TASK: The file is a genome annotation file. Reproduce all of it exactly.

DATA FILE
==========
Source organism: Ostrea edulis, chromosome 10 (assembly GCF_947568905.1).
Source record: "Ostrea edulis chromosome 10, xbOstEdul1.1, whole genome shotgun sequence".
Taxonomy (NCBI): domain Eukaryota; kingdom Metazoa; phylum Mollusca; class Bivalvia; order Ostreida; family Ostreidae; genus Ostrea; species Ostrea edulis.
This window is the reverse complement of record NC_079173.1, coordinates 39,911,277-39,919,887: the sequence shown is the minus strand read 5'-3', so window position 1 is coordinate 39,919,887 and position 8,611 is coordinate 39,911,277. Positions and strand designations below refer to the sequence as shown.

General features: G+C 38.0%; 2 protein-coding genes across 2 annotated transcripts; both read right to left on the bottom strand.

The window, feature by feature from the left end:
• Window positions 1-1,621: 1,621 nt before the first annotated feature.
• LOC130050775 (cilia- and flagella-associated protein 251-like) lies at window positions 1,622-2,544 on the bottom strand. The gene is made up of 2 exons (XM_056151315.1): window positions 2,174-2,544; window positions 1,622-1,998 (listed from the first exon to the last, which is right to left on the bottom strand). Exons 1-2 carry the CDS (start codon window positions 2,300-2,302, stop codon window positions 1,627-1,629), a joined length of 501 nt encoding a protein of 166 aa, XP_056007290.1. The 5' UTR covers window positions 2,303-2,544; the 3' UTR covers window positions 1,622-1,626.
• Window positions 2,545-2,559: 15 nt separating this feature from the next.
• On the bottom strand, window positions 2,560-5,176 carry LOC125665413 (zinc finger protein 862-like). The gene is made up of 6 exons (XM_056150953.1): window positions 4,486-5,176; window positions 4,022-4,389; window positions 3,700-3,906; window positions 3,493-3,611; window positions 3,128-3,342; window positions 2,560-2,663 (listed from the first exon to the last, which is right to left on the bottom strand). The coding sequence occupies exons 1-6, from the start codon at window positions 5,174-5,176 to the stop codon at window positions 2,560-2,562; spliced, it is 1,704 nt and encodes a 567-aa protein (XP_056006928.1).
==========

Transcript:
Source organism: Ostrea edulis, chromosome 10 (assembly GCF_947568905.1).
Source record: "Ostrea edulis chromosome 10, xbOstEdul1.1, whole genome shotgun sequence".
Taxonomy (NCBI): domain Eukaryota; kingdom Metazoa; phylum Mollusca; class Bivalvia; order Ostreida; family Ostreidae; genus Ostrea; species Ostrea edulis.
This window is the reverse complement of record NC_079173.1, coordinates 39,911,277-39,919,887: the sequence shown is the minus strand read 5'-3', so window position 1 is coordinate 39,919,887 and position 8,611 is coordinate 39,911,277. Positions and strand designations below refer to the sequence as shown.

General features: G+C 38.0%; 2 protein-coding genes across 2 annotated transcripts; both read right to left on the bottom strand.

The window, feature by feature from the left end:
• Window positions 1-1,621: 1,621 nt before the first annotated feature.
• LOC130050775 (cilia- and flagella-associated protein 251-like) lies at window positions 1,622-2,544 on the bottom strand. The gene is made up of 2 exons (XM_056151315.1): window positions 2,174-2,544; window positions 1,622-1,998 (listed from the first exon to the last, which is right to left on the bottom strand). Exons 1-2 carry the CDS (start codon window positions 2,300-2,302, stop codon window positions 1,627-1,629), a joined length of 501 nt encoding a protein of 166 aa, XP_056007290.1. The 5' UTR covers window positions 2,303-2,544; the 3' UTR covers window positions 1,622-1,626.
• Window positions 2,545-2,559: 15 nt separating this feature from the next.
• On the bottom strand, window positions 2,560-5,176 carry LOC125665413 (zinc finger protein 862-like). The gene is made up of 6 exons (XM_056150953.1): window positions 4,486-5,176; window positions 4,022-4,389; window positions 3,700-3,906; window positions 3,493-3,611; window positions 3,128-3,342; window positions 2,560-2,663 (listed from the first exon to the last, which is right to left on the bottom strand). The coding sequence occupies exons 1-6, from the start codon at window positions 5,174-5,176 to the stop codon at window positions 2,560-2,562; spliced, it is 1,704 nt and encodes a 567-aa protein (XP_056006928.1).